Dr. Tanya Altmann
For the first six months of life, breast milk is the ideal source of nutrition for babies, but it’s also food for the good bacteria in a baby’s gut which helps build a strong immune system and metabolism – and a reason why pediatricians are now recommending probiotics as early as day one of life. While you should consult with your pediatrician first, probiotics are a great way to ensure baby’s immune system is developing strong and healthy
At this age, parents tend to “reward” or “silence” their kids with sweets. According to the American Heart Association, kids four to eight years old consumer 21 teaspoons of sugar over the recommended four, every day! It’s easy to go over the daily recommendation when an 8oz glass of orange/apple juice contains six or seven teaspoons of sugar alone. The best tip for this age group is to be conscious of sugar intake. Check labels for added sugars and minimize wherever possible; grab whole fruit instead and make water your beverage of choice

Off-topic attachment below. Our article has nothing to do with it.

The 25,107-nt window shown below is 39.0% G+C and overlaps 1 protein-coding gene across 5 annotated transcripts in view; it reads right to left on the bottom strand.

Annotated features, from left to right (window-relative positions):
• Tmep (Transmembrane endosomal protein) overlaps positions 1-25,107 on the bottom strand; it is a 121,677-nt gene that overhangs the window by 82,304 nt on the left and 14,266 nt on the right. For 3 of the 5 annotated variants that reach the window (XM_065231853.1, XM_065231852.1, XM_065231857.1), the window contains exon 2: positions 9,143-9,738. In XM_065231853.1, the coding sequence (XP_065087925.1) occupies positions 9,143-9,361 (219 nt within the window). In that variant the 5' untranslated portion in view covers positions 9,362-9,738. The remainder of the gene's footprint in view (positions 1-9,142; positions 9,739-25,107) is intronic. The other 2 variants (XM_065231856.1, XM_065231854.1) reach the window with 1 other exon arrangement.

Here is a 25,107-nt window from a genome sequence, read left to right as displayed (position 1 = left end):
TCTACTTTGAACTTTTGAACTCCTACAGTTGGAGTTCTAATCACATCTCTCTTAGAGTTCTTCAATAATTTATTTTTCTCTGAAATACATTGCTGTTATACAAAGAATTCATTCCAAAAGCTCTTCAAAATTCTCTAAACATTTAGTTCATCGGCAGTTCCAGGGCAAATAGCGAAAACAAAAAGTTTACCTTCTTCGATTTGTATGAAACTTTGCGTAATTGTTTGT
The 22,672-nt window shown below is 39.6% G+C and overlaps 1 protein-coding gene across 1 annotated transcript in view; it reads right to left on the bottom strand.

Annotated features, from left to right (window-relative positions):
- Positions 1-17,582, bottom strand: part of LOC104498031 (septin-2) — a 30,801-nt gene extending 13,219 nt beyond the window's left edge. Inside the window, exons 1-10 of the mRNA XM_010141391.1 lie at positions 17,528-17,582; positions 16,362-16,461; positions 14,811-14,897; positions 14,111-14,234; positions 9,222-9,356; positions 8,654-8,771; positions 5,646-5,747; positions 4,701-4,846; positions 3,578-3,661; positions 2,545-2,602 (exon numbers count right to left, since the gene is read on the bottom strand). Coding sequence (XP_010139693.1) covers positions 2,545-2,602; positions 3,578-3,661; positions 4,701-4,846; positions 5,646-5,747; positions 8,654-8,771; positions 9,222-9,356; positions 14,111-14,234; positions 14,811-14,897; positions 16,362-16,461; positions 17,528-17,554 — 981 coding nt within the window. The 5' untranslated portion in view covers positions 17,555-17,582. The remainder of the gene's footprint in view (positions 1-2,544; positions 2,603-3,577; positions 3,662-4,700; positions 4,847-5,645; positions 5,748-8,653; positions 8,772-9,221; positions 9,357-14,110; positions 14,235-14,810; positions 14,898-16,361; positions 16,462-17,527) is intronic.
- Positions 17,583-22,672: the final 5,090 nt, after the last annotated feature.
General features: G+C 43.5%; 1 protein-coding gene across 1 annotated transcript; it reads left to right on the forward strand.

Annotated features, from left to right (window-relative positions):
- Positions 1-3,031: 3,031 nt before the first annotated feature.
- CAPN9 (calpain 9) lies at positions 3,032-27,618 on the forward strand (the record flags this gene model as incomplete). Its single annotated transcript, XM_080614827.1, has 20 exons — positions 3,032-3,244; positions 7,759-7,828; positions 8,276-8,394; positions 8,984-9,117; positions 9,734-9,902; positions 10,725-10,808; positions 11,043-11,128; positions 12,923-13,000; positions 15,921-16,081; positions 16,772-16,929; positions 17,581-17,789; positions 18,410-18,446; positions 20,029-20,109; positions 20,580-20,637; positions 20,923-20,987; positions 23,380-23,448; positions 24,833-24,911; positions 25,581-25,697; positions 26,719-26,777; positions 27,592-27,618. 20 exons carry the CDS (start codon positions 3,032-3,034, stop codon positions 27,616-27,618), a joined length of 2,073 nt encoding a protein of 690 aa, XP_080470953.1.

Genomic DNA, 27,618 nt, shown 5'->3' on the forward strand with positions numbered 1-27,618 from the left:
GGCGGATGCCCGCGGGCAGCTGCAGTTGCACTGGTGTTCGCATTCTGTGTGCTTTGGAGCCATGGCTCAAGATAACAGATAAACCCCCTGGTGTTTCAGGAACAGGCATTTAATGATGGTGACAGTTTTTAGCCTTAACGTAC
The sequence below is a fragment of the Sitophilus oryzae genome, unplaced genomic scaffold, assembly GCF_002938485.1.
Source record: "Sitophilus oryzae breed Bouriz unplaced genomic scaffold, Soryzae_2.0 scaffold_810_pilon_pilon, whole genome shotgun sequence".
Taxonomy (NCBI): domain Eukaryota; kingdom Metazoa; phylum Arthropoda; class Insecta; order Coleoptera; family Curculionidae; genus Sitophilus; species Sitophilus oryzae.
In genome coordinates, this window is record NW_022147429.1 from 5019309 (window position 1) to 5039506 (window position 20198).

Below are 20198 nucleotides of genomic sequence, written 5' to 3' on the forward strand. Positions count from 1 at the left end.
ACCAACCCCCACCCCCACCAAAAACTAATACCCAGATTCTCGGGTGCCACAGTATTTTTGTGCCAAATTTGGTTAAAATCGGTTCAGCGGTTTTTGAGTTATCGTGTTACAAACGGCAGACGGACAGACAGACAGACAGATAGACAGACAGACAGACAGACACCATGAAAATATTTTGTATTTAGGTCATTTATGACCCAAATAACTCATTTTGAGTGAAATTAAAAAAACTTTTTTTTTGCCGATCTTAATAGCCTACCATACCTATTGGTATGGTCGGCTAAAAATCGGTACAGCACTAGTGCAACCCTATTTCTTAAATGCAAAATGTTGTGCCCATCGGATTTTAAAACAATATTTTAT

At this age, kids are much more independent. They start “raiding the cupboard” (which doesn’t typically have the healthiest of foods) and spend too much time in front of a screen (TV, iPad, etc.). The most important nutrition tip at this age is to pack healthy lunches and involve your child in the grocery shopping and cooking process to make prepping and eating healthy meals fun.
This can be a tricky time in a child’s life. With puberty comes physical change to the body, and it’s at this age that some kids become more body-conscious, which could impact their nutritional intake. It’s important that parents educate their kids about healthy eating, as they are now making their own choices. Plan healthy family dinners or weekend breakfasts together and prepare meals that are high in protein and fiber. (Many kids this age do not get the proper amount of protein or fiber, which are key for growing bodies.)
Dr. Altman is a spokesperson for Evivo.